Miamiís return guys are not statistically as good as they normally are. Parrish is lightning fast and averages 11.5 per punt return, but he hasnít taken one to the house yet. Geathers is the leading kickoff return guy with a 21.7 average.

The Hokies cannot hope to win this game without significant gains in the "hidden yardage" statistic emphasized so much by Coach Beamer.

Anatomy of an Upset

Now that I have told you how good Miami is, I imagine you want some thoughts on how to beat them. Goliath can be beaten, and here are some of the things I think the Hokies must do to prevail.

Bring back Michael Vick. That is pretty much all Iíve got.

Just kidding. In my opinion, the biggest key for VT is that they must run the ball effectively. If VT doesnít get at least 200 yards on the ground, they wonít win. The offensive line absolutely, positively has to play their best game of the year. Running does three very important things: (1) it gives Tech's best offensive threats, the tailbacks, the ball against what is statistically Miamiís weakness; (2) it keeps the VT defense off the field; and (3) it will help avoid placing Bryan Randall in 3rd and long, a down where lots of very bad things can happen given Miamiís pass rush.

Tech needs to have Randall throw on second and three, not third and eight. The Hokies simply wonít convert third downs in long yardage situations, and, worse than that, negative plays in the form of turnovers, sacks and penalties will result.

Second, Tech needs to win special teams. I believe they will need at least one "non-traditional" (defense/special teams) score in order to win this game. VT needs a big day from Vinnie Burns and both return men, Lee Suggs and DeAngelo Hall. I view field goal kicking as irrelevant unless the game goes into the fourth quarter with things being tight, because settling for field goals wonít win this game. The Hokies need to get the ball in the end zone when they get the opportunity, if VT is to have any chance to win.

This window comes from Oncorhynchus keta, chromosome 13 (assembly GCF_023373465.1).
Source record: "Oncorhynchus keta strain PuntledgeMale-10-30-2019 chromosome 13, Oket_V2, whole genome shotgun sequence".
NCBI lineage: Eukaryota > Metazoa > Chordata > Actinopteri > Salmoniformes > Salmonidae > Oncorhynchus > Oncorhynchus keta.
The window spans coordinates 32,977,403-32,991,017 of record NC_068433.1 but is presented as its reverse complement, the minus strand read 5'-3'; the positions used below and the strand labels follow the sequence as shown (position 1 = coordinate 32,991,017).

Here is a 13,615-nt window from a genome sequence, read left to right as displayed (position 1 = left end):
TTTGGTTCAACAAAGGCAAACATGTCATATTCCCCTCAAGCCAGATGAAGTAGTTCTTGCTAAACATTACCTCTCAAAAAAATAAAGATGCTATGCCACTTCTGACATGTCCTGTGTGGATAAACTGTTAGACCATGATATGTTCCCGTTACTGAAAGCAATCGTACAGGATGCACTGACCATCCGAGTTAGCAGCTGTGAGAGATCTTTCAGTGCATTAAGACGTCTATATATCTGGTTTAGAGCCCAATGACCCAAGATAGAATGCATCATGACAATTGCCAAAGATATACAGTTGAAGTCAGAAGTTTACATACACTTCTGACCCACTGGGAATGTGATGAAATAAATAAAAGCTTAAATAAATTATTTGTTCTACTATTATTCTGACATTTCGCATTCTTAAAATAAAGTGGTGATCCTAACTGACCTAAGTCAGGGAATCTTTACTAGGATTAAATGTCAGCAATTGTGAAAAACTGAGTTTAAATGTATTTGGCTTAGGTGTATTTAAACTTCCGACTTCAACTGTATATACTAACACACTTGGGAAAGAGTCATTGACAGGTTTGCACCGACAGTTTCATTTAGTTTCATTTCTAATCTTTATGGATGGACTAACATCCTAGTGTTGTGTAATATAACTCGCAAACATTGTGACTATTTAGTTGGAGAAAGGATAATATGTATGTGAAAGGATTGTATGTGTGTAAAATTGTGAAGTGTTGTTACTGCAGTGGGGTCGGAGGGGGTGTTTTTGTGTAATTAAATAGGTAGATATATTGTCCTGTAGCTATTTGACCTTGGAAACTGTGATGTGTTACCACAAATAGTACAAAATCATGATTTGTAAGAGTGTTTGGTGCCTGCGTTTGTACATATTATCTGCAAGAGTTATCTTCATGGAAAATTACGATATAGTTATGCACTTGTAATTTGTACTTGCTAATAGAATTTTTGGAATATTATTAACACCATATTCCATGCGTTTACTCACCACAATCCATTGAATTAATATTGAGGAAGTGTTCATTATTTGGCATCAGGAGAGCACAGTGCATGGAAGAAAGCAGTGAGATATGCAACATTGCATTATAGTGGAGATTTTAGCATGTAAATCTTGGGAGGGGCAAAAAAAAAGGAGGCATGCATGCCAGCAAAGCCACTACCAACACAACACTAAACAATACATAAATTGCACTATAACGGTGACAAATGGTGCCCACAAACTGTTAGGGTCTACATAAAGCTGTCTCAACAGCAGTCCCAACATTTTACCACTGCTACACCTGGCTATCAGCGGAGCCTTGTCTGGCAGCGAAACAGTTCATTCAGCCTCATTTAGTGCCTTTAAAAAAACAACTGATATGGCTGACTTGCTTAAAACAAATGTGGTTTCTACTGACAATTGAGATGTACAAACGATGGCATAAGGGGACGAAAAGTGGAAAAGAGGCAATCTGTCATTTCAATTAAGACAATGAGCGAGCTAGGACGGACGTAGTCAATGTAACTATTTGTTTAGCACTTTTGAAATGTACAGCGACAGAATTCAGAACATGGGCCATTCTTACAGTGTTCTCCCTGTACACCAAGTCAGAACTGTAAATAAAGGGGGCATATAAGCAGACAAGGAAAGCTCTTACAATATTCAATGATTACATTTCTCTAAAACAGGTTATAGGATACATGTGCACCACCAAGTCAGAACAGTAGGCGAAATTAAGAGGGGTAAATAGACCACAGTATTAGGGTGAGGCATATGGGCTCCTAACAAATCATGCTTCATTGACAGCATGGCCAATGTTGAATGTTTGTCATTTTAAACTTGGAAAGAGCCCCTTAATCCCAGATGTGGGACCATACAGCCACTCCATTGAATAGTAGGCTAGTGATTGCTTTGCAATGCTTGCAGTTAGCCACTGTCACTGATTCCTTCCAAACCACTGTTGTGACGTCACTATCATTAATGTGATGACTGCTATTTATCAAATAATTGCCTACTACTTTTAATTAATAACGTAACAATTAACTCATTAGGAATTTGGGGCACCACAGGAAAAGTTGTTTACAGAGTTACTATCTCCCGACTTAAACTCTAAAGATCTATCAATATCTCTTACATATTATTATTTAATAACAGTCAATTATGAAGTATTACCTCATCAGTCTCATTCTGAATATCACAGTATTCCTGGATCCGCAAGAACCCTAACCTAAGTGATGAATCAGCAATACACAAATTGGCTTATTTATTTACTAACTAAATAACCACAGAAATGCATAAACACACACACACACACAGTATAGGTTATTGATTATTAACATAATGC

Third, Tech has to put eight guys in the box to try to manage the running game, and at the same time limit the big plays in the passing game. Itís a foregone conclusion that Miami is going to be able to run the ball on the Hokies. VT canít, to paraphrase ESPN's Dan Patrick, stop them Ė they can only hope to contain them. Miami has an outstanding offensive line, led by Romberg, and he will be starting against two freshmen at defensive tackle. If Miami makes a concerted effort to run the ball, I cannot see VT holding Miami to less than 200 yards on the ground. However, VT cannot allow Miami to run for much more than 200 yards if the Hokies are to have any chance to win. That means the Tech players in the box have to be aggressive and need to tackle better than they have done recently.

With respect to the passing game, VT has to limit big plays as they did last year. The Hokies need a big effort from the corners on Miamiís wide receivers, and a Herculean effort from whoever covers Winslow and McGahee. The Hokies defensive backs and linebackers did an excellent job in coverage last week against Virginia, and they will need to duplicate the effort for VT to win.